Hemp bill's latest incarnation from Adkins keeps it alive, but Comer 'appalled' by changes
03/12/2013 09:36 PM
House Democratic Floor Leader Rocky Adkins announced Tuesday night yet another version of a hemp bill — this one creating a five-year demonstration project through the University of Kentucky to grow the crop.
While Adkins unveiled the amendment Tuesday, he said it wouldn’t come up for action until the legislature returns from a hiatus on March 25.
But the move may only shifted the hemp bill, Senate Bill 50, from the category of nearly dead to barely alive given the reaction from Agriculture Commissioner James Comer and his chief of staff.
“If this were a good faith effort, don’t you think he would have reached out to the commissioner? It’s so drastic. I just don’t know if they can get the votes for it,” VonLuehrte said. “The commissioner is appalled by all of this.”
Adkins said he had a meeting with Comer over the weekend. But Comer tried “multiple times” Tuesday to reach Adkins to talk about a potential amendment, VonLuehrte said.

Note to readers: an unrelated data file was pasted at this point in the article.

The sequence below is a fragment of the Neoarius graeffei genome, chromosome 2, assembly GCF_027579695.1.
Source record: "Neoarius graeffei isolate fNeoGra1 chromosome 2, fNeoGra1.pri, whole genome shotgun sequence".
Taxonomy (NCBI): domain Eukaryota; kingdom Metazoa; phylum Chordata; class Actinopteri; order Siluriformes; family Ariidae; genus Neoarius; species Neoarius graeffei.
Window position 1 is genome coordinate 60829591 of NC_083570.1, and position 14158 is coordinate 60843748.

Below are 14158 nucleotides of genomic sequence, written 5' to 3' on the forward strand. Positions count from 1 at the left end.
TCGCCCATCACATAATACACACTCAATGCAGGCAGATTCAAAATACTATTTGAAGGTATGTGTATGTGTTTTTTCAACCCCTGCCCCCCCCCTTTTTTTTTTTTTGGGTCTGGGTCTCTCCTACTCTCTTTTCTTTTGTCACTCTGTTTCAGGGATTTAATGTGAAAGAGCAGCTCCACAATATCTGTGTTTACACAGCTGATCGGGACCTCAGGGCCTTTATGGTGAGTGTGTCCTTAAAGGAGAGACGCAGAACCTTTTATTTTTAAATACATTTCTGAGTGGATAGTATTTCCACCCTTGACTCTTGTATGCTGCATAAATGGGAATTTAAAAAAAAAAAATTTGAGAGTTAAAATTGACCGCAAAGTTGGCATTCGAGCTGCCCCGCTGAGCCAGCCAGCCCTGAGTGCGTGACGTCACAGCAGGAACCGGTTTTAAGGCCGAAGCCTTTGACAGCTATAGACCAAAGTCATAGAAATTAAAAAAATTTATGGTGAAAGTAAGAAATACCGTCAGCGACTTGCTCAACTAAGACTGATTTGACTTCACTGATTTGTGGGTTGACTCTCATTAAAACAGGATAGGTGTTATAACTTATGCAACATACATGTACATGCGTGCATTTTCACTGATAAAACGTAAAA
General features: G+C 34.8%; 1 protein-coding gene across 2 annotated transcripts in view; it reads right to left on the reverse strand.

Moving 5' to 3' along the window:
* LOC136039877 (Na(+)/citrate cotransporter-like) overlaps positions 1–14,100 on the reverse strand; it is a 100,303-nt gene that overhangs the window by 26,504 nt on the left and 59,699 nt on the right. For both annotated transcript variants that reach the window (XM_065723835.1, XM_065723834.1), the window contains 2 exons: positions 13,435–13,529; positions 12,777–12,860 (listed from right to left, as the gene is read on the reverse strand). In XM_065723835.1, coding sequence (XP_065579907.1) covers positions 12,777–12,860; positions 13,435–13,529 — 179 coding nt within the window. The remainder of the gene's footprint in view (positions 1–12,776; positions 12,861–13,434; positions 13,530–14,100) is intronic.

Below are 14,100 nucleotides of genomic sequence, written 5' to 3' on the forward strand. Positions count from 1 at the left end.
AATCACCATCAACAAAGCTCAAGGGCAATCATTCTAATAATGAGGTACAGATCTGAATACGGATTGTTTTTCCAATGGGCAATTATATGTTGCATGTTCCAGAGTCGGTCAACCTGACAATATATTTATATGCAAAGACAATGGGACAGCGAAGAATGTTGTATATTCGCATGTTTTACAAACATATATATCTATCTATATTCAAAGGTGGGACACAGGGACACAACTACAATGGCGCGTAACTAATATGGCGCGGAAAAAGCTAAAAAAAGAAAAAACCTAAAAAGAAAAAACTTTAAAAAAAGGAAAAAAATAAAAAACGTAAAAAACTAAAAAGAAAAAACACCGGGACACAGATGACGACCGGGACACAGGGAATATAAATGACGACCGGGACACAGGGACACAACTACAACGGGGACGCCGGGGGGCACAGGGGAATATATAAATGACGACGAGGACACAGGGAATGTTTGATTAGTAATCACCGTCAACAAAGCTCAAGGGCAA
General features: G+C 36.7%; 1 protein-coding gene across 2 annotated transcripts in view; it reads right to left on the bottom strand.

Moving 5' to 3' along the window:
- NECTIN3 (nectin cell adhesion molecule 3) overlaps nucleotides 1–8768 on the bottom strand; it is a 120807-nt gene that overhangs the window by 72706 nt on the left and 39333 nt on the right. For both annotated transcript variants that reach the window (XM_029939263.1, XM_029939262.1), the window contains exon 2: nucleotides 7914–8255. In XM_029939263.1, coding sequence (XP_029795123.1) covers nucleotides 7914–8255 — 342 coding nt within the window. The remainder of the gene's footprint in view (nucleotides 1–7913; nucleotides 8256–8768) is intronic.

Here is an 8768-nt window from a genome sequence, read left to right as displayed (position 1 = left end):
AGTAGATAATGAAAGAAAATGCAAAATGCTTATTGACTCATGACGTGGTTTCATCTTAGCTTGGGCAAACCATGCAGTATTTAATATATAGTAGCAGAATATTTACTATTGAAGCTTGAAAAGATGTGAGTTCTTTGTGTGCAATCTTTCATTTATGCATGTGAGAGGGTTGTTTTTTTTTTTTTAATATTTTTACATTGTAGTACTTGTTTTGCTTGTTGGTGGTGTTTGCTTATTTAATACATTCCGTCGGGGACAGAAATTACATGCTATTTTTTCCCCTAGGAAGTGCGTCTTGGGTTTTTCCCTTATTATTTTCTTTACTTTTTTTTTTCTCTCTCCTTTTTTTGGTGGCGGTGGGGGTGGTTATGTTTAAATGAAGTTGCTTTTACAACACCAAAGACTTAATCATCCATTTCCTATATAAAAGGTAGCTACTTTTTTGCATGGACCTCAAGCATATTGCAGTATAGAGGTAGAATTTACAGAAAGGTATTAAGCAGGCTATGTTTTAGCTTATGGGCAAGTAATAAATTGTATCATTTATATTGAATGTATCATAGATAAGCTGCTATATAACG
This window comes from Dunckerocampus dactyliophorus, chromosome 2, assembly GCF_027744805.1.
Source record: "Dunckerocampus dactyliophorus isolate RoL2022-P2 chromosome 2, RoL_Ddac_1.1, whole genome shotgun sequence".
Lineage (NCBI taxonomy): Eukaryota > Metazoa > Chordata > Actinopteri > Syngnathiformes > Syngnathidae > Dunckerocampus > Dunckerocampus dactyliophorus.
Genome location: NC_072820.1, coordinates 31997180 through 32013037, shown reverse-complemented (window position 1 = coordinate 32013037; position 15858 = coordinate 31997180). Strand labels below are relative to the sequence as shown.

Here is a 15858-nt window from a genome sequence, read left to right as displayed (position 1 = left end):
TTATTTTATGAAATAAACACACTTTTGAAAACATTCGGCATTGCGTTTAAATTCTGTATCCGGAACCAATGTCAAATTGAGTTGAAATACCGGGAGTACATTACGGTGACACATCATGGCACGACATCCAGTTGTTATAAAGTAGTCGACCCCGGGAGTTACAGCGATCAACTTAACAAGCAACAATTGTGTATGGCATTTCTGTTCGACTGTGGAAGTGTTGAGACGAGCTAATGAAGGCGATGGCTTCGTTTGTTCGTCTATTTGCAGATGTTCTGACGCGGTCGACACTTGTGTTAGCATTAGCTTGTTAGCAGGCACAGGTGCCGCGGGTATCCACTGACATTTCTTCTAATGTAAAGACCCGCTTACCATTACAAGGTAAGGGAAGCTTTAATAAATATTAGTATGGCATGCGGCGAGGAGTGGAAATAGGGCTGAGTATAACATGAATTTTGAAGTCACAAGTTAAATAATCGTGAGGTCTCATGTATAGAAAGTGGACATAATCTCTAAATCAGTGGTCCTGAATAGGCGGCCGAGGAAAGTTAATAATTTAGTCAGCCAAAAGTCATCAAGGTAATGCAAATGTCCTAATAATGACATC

Under Adkins’ plan, the Kentucky Industrial Hemp Commission and the University of Kentucky would run the demonstration project to grow the crop, which Adkins said could help leverage the state to get a waiver from the federal government. Growing hemp is currently against federal law.
The measure also would set up a licensing process, but it would be handled by the Kentucky State Police instead of the state Department of Agriculture as Senate Bill 50 — and Comer — had proposed.
It also would change the membership and leadership of the Kentucky Industrial Hemp Commission, which Comer has been leading since its resurrection last fall.
“We restructured the commission somewhat to balance out the ag community with law enforcement,” Adkins said.
That includes removing it from the Agriculture Department and would make the dean of the UK College of Agriculture and the Kentucky State Police Commissioner the co-chairs. But Adkins said the ag commissioner would still “remain on the commission.”
“He’ll allow the commissioner to stay on the commission? Gee, thanks a lot,” VonLuehrte said.
She said the demonstration project approach and lack of a regulatory framework in Adkins’ version will bump Kentucky behind other states that already have laid the groundwork for an industrial hemp industry should the federal government give it the green light.
“It all but guarantees we would lose the fight to be first,” VonLuehrte said.
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